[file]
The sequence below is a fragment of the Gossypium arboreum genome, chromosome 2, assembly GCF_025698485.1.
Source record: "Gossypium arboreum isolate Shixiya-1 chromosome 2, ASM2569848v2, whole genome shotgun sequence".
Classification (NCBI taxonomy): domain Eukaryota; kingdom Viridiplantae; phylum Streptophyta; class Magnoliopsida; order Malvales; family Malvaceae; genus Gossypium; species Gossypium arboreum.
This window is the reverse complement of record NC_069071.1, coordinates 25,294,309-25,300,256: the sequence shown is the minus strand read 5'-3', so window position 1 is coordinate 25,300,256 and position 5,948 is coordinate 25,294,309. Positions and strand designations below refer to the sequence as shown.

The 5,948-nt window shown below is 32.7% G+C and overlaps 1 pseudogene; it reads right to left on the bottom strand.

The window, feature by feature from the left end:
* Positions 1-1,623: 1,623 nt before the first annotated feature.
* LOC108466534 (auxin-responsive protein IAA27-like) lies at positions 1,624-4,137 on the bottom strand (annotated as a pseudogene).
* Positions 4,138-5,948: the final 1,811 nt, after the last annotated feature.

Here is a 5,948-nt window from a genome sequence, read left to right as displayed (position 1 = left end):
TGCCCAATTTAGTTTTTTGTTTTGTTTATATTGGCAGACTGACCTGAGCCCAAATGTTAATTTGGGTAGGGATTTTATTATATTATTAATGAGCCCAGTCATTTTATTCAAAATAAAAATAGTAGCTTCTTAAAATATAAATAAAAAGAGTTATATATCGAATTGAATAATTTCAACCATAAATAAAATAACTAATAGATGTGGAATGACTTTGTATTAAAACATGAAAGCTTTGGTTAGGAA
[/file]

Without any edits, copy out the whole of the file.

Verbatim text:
The sequence below is a fragment of the Gossypium arboreum genome, chromosome 2, assembly GCF_025698485.1.
Source record: "Gossypium arboreum isolate Shixiya-1 chromosome 2, ASM2569848v2, whole genome shotgun sequence".
Classification (NCBI taxonomy): domain Eukaryota; kingdom Viridiplantae; phylum Streptophyta; class Magnoliopsida; order Malvales; family Malvaceae; genus Gossypium; species Gossypium arboreum.
This window is the reverse complement of record NC_069071.1, coordinates 25,294,309-25,300,256: the sequence shown is the minus strand read 5'-3', so window position 1 is coordinate 25,300,256 and position 5,948 is coordinate 25,294,309. Positions and strand designations below refer to the sequence as shown.

The 5,948-nt window shown below is 32.7% G+C and overlaps 1 pseudogene; it reads right to left on the bottom strand.

The window, feature by feature from the left end:
* Positions 1-1,623: 1,623 nt before the first annotated feature.
* LOC108466534 (auxin-responsive protein IAA27-like) lies at positions 1,624-4,137 on the bottom strand (annotated as a pseudogene).
* Positions 4,138-5,948: the final 1,811 nt, after the last annotated feature.

Here is a 5,948-nt window from a genome sequence, read left to right as displayed (position 1 = left end):
TGCCCAATTTAGTTTTTTGTTTTGTTTATATTGGCAGACTGACCTGAGCCCAAATGTTAATTTGGGTAGGGATTTTATTATATTATTAATGAGCCCAGTCATTTTATTCAAAATAAAAATAGTAGCTTCTTAAAATATAAATAAAAAGAGTTATATATCGAATTGAATAATTTCAACCATAAATAAAATAACTAATAGATGTGGAATGACTTTGTATTAAAACATGAAAGCTTTGGTTAGGAA